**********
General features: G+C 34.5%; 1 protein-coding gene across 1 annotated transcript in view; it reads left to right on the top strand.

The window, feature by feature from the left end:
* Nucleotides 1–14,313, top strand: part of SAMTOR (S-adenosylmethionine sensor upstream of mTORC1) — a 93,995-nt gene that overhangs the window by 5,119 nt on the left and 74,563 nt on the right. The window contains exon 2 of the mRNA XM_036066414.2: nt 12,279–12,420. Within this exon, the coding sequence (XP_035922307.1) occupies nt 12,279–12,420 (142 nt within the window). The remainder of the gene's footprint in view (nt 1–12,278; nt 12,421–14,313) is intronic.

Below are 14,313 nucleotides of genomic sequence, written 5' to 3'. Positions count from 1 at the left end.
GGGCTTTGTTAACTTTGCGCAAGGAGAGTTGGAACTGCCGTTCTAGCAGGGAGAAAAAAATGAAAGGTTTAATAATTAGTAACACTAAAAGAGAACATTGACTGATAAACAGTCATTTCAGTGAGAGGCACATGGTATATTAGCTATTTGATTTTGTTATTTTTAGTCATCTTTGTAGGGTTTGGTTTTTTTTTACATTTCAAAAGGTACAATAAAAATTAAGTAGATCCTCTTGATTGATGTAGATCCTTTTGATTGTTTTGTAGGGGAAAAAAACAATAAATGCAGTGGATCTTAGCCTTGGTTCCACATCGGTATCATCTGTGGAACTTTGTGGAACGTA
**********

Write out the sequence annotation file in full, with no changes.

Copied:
General features: G+C 34.5%; 1 protein-coding gene across 1 annotated transcript in view; it reads left to right on the top strand.

The window, feature by feature from the left end:
* Nucleotides 1–14,313, top strand: part of SAMTOR (S-adenosylmethionine sensor upstream of mTORC1) — a 93,995-nt gene that overhangs the window by 5,119 nt on the left and 74,563 nt on the right. The window contains exon 2 of the mRNA XM_036066414.2: nt 12,279–12,420. Within this exon, the coding sequence (XP_035922307.1) occupies nt 12,279–12,420 (142 nt within the window). The remainder of the gene's footprint in view (nt 1–12,278; nt 12,421–14,313) is intronic.

Below are 14,313 nucleotides of genomic sequence, written 5' to 3'. Positions count from 1 at the left end.
GGGCTTTGTTAACTTTGCGCAAGGAGAGTTGGAACTGCCGTTCTAGCAGGGAGAAAAAAATGAAAGGTTTAATAATTAGTAACACTAAAAGAGAACATTGACTGATAAACAGTCATTTCAGTGAGAGGCACATGGTATATTAGCTATTTGATTTTGTTATTTTTAGTCATCTTTGTAGGGTTTGGTTTTTTTTTACATTTCAAAAGGTACAATAAAAATTAAGTAGATCCTCTTGATTGATGTAGATCCTTTTGATTGTTTTGTAGGGGAAAAAAACAATAAATGCAGTGGATCTTAGCCTTGGTTCCACATCGGTATCATCTGTGGAACTTTGTGGAACGTA